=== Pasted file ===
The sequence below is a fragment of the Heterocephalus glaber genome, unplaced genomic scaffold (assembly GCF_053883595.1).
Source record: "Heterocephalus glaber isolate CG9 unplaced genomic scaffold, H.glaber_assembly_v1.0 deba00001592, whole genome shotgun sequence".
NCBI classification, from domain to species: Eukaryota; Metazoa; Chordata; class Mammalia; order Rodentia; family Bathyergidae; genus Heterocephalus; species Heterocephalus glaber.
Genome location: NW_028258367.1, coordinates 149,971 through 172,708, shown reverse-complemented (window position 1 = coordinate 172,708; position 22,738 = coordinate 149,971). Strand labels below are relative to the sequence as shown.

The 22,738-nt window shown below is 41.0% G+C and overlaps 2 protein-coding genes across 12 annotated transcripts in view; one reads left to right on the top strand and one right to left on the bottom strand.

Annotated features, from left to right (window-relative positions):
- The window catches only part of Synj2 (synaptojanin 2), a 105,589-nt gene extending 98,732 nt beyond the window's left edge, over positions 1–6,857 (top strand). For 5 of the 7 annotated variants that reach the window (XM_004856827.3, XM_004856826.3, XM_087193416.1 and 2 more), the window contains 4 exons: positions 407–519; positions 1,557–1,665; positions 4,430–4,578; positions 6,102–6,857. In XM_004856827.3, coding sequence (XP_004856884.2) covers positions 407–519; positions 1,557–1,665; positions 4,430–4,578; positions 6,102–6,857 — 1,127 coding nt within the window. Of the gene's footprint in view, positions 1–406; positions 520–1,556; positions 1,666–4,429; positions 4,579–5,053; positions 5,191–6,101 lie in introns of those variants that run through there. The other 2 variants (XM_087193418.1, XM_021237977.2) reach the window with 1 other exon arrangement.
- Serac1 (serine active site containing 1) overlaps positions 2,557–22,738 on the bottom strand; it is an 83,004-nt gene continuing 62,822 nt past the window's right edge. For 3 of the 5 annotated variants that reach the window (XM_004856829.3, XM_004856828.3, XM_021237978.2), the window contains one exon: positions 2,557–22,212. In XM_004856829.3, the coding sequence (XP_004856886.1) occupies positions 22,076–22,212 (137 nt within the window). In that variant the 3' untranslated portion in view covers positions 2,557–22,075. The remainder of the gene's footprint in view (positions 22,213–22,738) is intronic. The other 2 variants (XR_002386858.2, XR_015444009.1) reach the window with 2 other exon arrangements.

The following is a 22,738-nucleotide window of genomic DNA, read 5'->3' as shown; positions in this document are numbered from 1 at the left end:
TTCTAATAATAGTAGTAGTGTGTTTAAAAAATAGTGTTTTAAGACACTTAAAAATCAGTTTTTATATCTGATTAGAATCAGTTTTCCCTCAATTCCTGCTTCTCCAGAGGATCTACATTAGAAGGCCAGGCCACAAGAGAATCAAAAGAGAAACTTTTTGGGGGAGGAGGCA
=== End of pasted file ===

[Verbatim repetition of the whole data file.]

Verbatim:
The sequence below is a fragment of the Heterocephalus glaber genome, unplaced genomic scaffold (assembly GCF_053883595.1).
Source record: "Heterocephalus glaber isolate CG9 unplaced genomic scaffold, H.glaber_assembly_v1.0 deba00001592, whole genome shotgun sequence".
NCBI classification, from domain to species: Eukaryota; Metazoa; Chordata; class Mammalia; order Rodentia; family Bathyergidae; genus Heterocephalus; species Heterocephalus glaber.
Genome location: NW_028258367.1, coordinates 149,971 through 172,708, shown reverse-complemented (window position 1 = coordinate 172,708; position 22,738 = coordinate 149,971). Strand labels below are relative to the sequence as shown.

The 22,738-nt window shown below is 41.0% G+C and overlaps 2 protein-coding genes across 12 annotated transcripts in view; one reads left to right on the top strand and one right to left on the bottom strand.

Annotated features, from left to right (window-relative positions):
- The window catches only part of Synj2 (synaptojanin 2), a 105,589-nt gene extending 98,732 nt beyond the window's left edge, over positions 1–6,857 (top strand). For 5 of the 7 annotated variants that reach the window (XM_004856827.3, XM_004856826.3, XM_087193416.1 and 2 more), the window contains 4 exons: positions 407–519; positions 1,557–1,665; positions 4,430–4,578; positions 6,102–6,857. In XM_004856827.3, coding sequence (XP_004856884.2) covers positions 407–519; positions 1,557–1,665; positions 4,430–4,578; positions 6,102–6,857 — 1,127 coding nt within the window. Of the gene's footprint in view, positions 1–406; positions 520–1,556; positions 1,666–4,429; positions 4,579–5,053; positions 5,191–6,101 lie in introns of those variants that run through there. The other 2 variants (XM_087193418.1, XM_021237977.2) reach the window with 1 other exon arrangement.
- Serac1 (serine active site containing 1) overlaps positions 2,557–22,738 on the bottom strand; it is an 83,004-nt gene continuing 62,822 nt past the window's right edge. For 3 of the 5 annotated variants that reach the window (XM_004856829.3, XM_004856828.3, XM_021237978.2), the window contains one exon: positions 2,557–22,212. In XM_004856829.3, the coding sequence (XP_004856886.1) occupies positions 22,076–22,212 (137 nt within the window). In that variant the 3' untranslated portion in view covers positions 2,557–22,075. The remainder of the gene's footprint in view (positions 22,213–22,738) is intronic. The other 2 variants (XR_002386858.2, XR_015444009.1) reach the window with 2 other exon arrangements.

The following is a 22,738-nucleotide window of genomic DNA, read 5'->3' as shown; positions in this document are numbered from 1 at the left end:
TTCTAATAATAGTAGTAGTGTGTTTAAAAAATAGTGTTTTAAGACACTTAAAAATCAGTTTTTATATCTGATTAGAATCAGTTTTCCCTCAATTCCTGCTTCTCCAGAGGATCTACATTAGAAGGCCAGGCCACAAGAGAATCAAAAGAGAAACTTTTTGGGGGAGGAGGCA